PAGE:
• Megan

Body Dysmorphia

What is body dysmorphia?

Body dysmorphia, or body dysmorphic disorder, is a highly prevalent and dangerous disorder that most of us can identify with. According to NHS.UK, it is defined as "a mental health condition where a person spends a lot of time worrying about flaws in their appearance." Symptoms include checking your reflection a lot, concealing parts of your appearance, and comparing your body to others'. Anyone can experience it- men, women, young, old, large, small. It can be extremely controlling and contribute to emotional disorders like depression and anxiety.

I would just like to note that I don't like using the word 'disorder', for it implies that a part of you is not working; if you experience any of the conditions outlined above, you are NOT broken or functioning poorly, you are simply behaving as a response to certain influences. These influences can come from childhood, peers, the media, or systematic processes. Many 'mental disorders' are just quick and easy boxes for people to fit into, making them easier to treat by the healthcare system. For the sake of this post, I will continue to use the technical term, disorder, for it is the most clear term to understand. Please keep this in mind throughout the rest of the post.

How do I know if I experience body dysmorphia?

For many, constantly feeling concerned about how you appear to yourself and others is strongly evident of this disorder. Frequently checking the mirror and scrutinising photos of yourself is indicative of this. It is a common misconception that people with 'ideal' body types don't experience dysmorphia- or that they are not allowed to experience it- but this is not true. It is a literal distortion of your self perception that can live inside of anyone. This condition makes you see something different to what others see, and you aren't convinced when others assure you that what they see is true.

What are the consequences of body dysmorphia?

From mild to extreme cases, the following repercussions can accompany this disorder: anxiety, depression, self-harm, eating disorders, excessive exercising, extreme diets, and any behaviour that intends to drastically change one's appearance. It can take control of your life; you may feel trapped by your own view of yourself. Many people with this condition feel compelled to exercise constantly but are never satisfied with the outcome.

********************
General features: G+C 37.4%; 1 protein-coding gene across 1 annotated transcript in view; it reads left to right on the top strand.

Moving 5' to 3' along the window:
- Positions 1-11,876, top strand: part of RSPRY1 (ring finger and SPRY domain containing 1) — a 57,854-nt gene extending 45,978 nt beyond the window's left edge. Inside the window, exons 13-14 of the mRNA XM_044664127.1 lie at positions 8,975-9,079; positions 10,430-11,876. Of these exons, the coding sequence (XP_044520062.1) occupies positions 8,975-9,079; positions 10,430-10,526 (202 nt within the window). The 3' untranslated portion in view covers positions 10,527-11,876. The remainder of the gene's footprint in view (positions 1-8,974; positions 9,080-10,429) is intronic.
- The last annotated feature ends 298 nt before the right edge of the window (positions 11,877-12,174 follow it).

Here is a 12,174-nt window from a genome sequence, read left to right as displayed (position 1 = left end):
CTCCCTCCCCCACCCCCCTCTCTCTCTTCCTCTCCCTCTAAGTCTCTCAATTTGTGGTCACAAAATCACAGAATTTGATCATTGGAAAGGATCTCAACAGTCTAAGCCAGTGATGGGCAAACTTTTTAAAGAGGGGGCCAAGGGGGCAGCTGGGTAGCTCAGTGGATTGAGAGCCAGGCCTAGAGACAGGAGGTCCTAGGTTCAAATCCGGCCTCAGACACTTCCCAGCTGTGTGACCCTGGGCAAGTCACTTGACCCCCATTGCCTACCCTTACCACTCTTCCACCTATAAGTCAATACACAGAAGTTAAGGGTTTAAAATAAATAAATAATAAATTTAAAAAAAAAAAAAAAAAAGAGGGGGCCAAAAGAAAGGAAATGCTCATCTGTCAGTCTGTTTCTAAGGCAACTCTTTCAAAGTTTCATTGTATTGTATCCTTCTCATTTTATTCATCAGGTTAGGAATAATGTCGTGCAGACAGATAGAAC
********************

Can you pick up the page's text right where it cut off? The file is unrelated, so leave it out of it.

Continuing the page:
Why am I writing about this?

Body dysmorphia is worryingly common in the fitness industry. It's even used in marketing for diet and fitness products. You're probably familiar with the "do you feel unhappy with your body? Buy this product!" structure. It's awful how it has been normalised and preyed upon. Even I suffer from it. I check my appearance too often, I focus on specific parts of my body that I don't like, and I even actively search for flaws in my reflection. Being aware of it is the first step to overcoming it, though. It's all a matter of counter-conditioning your thought processes- this means to replace your unhealthy thought patterns with better ones. This can be achieved by consistent practices like thinking about what you like about your appearance today. Professional treatment works along these lines; cognitive behavioural therapy (CBT) uses these principals to treat body dysmorphia.

To conclude, I want everyone reading to know that if you experience body dysmorphic disorder, or if you can identify with some of its symptoms, that is okay. You are not less worthy as a result of feeling these things. A lot of other people feel what you feel, even if they don't express it in the same way. If you are finding it too difficult, please seek help. Talk to your friends or family about it, research it, and talk to a doctor if you want professional treatment. Reaching out for help is one of the kindest things you can do for yourself.

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